|REGULATING HOG FARMS?|
November 2, 1998
TOM BEARDEN: Dave Luers is high on hogs. Luers is an owner in this $48 million corporate hog farm, one of dozens of similar facilities built in recent years across rural America. Because of advances in barnyard genetics, Luers' pigs are leaner and healthier. And healthier pigs means thousands can live together on these vast, new hog farms.
DAVE LUERS, D&D Farms: It's an industry that used to have a lot of players. There used to be ½ million or 1 million producers of pigs in the United States. I think we're down to 150,000 today. The reason it's consolidating is because technology is available, that we can raise pigs in larger buildings such as these.
TOM BEARDEN: But these big facilities also produce big controversy, and many states are targeting these super farms with new and costly environmental regulations. The debate is over pollution. Accidental spills in North Carolina and other states have killed rivers and left people nauseous from the smell. The issue is manure. Never before have so many pigs been contained in such small areas. Most hog farms flush their waste into lined but open air lagoons. And lagoons stink. So David Luers built his D&D Farms in Yuma County, in remote, Northeastern Colorado.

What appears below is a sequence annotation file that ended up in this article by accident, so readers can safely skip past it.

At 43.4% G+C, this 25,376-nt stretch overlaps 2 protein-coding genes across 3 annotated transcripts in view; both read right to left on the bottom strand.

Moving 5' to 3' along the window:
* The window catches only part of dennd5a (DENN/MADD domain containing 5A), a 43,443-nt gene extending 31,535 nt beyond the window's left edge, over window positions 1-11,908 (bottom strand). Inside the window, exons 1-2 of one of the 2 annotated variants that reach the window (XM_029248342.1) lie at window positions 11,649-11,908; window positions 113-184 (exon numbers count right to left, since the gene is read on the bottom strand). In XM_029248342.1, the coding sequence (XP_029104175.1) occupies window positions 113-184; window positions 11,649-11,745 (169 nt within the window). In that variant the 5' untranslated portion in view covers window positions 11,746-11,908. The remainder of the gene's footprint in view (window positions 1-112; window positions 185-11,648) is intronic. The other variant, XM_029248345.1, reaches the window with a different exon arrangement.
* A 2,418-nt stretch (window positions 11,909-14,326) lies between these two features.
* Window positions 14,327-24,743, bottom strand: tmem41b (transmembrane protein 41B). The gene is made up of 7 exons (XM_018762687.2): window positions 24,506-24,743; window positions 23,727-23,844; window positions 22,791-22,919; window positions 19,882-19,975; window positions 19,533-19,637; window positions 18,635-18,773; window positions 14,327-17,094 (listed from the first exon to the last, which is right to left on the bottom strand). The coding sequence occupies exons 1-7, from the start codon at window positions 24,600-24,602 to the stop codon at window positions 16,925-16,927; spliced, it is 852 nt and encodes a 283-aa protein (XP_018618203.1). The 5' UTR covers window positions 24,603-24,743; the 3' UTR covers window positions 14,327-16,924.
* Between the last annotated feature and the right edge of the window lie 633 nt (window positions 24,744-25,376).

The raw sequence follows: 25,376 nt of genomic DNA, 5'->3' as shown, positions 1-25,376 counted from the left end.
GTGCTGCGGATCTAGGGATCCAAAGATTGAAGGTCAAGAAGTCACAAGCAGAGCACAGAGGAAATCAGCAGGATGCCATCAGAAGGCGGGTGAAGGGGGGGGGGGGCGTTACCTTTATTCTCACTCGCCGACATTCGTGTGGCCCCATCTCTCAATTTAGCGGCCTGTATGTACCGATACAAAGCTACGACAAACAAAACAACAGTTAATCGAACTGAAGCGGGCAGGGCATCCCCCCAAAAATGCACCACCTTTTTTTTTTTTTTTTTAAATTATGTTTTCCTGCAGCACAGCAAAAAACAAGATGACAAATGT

DAVE LUERS: We have very few neighbors. We've tried to situate these facilities in positions so that odors aren't a problem for our neighbors. And we've tried to design the lagoons and facilities so that we'd minimize what odors do come off of this operation.
TOM BEARDEN: But third generation rancher and neighbor Sue Jarrett says on some days the smell is anything but minimal.
SUE JARRETT, Rancher: On the days where the wind is right it comes down this valley right through here, and I can walk out my back door to come over to feed my animals, and I will have a headache, and I will feel sick to my stomach.